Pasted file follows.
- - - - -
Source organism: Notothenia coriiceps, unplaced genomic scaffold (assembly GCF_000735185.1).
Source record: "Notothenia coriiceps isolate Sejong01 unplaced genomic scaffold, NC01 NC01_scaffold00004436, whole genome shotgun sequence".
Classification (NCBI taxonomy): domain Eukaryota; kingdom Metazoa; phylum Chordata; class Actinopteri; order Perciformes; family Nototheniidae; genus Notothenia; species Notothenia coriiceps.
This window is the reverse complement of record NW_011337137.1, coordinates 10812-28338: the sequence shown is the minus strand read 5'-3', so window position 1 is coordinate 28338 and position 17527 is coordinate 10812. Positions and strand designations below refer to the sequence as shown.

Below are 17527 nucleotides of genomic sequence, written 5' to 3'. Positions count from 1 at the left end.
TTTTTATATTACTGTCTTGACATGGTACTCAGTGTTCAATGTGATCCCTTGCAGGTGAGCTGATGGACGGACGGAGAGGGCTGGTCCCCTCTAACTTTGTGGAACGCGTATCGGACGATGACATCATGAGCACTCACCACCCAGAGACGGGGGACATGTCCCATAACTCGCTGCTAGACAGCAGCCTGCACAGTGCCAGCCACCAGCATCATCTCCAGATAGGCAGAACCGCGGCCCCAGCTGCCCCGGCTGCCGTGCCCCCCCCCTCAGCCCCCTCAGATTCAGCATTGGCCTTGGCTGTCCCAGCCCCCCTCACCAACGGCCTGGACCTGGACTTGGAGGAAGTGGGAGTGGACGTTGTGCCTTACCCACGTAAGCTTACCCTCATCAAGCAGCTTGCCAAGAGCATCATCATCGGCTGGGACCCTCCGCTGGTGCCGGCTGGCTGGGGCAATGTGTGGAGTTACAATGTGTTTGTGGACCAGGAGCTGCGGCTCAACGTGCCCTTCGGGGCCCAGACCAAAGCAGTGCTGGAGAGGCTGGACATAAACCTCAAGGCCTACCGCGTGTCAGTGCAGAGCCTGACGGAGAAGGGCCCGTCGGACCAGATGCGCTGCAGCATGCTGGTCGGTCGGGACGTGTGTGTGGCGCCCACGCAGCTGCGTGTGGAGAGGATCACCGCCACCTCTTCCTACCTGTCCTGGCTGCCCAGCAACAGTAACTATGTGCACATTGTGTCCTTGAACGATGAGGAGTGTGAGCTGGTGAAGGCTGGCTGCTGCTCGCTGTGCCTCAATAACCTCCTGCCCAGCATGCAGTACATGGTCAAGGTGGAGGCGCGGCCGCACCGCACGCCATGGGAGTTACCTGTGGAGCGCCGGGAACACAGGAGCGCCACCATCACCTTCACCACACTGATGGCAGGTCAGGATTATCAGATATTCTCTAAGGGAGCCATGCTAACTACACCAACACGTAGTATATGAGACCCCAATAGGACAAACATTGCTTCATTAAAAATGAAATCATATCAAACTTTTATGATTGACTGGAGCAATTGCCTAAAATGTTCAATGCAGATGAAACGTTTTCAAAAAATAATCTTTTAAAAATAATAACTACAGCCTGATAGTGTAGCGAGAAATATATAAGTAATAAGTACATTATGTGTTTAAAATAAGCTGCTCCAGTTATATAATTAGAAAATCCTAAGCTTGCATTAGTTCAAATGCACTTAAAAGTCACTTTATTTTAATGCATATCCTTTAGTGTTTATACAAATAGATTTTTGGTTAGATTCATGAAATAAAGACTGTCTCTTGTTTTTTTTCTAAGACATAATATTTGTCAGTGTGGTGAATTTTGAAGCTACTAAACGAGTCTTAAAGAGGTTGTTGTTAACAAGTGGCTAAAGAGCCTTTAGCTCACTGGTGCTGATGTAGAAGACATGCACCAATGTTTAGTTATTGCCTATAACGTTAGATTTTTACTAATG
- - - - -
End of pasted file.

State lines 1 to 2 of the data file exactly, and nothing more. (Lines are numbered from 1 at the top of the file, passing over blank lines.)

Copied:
Source organism: Notothenia coriiceps, unplaced genomic scaffold (assembly GCF_000735185.1).
Source record: "Notothenia coriiceps isolate Sejong01 unplaced genomic scaffold, NC01 NC01_scaffold00004436, whole genome shotgun sequence".